In fishes, although some anti-predator behavior is innate, much is dependent on learning from experience. It is known that naïve fish can rapidly improve their anti-predatory behavior with experience, and many believe that social learning may play a vital role in the development of predator avoidance behavior of hatchery fish. Several novel methods have been suggested as ways to improve anti-predator behavior in hatchery fish. According to Brown and Laland, certain individuals have “found that control of [fishes] alarm reaction could be transferred to previously neutral stimuli via paired conditioning and could provide a mechanism whereby naïve animals learn to recognize predators without ever coming into contact with them.” These methods center around training hatchery fish to become alarmed when they recognize chemical cues that are emitted by predator fish species. Other methods focus on teaching predator avoidance by exposing hatchery fish to predation inside the hatchery environment. These methods include pairing negative stimuli such as electric currents with the appearance of a model predator, placing fry in a tank with a live predator and allowing them to interact for a short period of time (Olla’s “Fear of Cod” experiments), and placing fry in a situation where they observe and react to a predator which is located behind a clear partition. These methods are often most effective when a component of social learning is involved in the experiments. Individual fish that come to recognize the actions/reactions of conspecifics as evidence of a predatory threat have a marked advantage over naïve individuals.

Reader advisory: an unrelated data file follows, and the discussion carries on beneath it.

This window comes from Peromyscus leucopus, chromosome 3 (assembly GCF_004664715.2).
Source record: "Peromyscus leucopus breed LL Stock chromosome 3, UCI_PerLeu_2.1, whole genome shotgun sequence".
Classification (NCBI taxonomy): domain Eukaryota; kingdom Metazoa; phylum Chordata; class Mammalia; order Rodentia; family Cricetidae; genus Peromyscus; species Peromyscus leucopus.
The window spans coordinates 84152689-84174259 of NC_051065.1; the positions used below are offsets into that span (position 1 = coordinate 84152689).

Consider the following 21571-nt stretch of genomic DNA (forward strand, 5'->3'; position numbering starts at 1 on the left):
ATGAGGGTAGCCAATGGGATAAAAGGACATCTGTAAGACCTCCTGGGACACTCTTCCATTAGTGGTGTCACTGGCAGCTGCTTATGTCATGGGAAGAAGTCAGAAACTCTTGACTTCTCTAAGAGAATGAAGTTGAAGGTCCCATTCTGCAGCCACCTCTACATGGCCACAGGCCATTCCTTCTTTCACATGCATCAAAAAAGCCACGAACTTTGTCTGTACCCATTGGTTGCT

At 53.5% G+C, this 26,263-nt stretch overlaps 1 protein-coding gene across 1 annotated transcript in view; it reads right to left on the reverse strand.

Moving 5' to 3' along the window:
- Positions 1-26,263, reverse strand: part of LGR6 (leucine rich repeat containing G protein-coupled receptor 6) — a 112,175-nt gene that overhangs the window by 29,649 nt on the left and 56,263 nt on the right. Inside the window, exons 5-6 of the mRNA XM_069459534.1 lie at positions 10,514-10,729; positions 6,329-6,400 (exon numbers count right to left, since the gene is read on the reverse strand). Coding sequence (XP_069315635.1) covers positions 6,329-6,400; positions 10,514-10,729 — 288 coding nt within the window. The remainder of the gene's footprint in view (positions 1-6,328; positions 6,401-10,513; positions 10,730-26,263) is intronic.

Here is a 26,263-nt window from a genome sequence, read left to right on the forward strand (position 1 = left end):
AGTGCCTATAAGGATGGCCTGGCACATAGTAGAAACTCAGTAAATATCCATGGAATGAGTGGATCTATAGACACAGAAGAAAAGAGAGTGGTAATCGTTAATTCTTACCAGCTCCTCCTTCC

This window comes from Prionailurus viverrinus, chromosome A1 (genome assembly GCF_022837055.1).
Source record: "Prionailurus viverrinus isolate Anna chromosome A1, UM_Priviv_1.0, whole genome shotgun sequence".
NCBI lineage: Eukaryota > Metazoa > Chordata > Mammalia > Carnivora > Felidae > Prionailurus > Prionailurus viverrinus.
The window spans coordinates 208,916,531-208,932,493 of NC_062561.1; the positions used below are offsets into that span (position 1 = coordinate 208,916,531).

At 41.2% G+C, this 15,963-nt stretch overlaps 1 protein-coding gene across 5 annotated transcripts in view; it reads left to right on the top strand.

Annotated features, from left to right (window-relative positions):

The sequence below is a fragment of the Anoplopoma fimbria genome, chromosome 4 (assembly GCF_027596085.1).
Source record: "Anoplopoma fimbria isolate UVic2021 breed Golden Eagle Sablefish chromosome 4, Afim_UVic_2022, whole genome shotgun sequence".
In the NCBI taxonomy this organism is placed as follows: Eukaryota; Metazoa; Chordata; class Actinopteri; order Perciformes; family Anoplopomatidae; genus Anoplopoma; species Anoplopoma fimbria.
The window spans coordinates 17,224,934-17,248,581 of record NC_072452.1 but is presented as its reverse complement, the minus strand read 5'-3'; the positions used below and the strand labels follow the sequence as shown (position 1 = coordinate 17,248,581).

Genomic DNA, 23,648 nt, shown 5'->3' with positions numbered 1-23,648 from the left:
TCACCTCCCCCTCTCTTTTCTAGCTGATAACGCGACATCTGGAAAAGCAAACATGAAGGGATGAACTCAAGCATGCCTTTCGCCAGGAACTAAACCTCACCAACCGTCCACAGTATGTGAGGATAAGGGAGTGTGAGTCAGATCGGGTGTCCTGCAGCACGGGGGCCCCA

Poor habitat selection behavior exhibited by fish reared under “traditional” hatchery conditions also results in poor survival rates. Hatchery fish often choose inappropriate habitats when released into the wild resulting in poor feeding efficiency and/or increased exposure to predation. For example, some hatchery fish take up positions at midstream, high in the water column, thereby exposing themselves to the effects of avian predators, excluding themselves from access to benthic prey items, and exposing themselves to the effects of strong currents such as increased energy expenditure. Also, hatchery fish tend not to distribute themselves throughout a river, lake, or stream completely, resulting in areas of extreme population density and increased competition among individuals. Training hatchery fish to select more appropriate microhabitats presents some interesting challenges to hatchery managers. One solution would be to raise fish in more natural tanks with rock substrate and overhead cover rather than the typical concrete raceways found in most hatcheries. One example where such methods were used involved raising sea run cutthroat trout in the presence of over head cover and with an automated feeding system. Another experiment involving sea run cutthroats involved rearing the fish in natural ponds for a period of time before releasing them in to the wild. Both methods resulted in better survival rates and increased return of fish.

Poor or altered migratory behavior is also a common characteristic of fish reared in “traditional” hatchery environments. Research has shown that, in the wild, certain species fish often interact with one another and learn migratory behavior to foraging and/or spawning areas by observing their conspecifics. Theoretically, hatchery fish could be trained to migrate by placing them with more experienced individuals and allowing them to interact. However, since migratory starting and ending points are specific to natural environments, and could not be recreated in hatchery environments, training of this type would be very difficult. However, the concepts that fish can learn from conspecifics is very important to the training of hatchery fish to forage and avoid predators more effectively once released.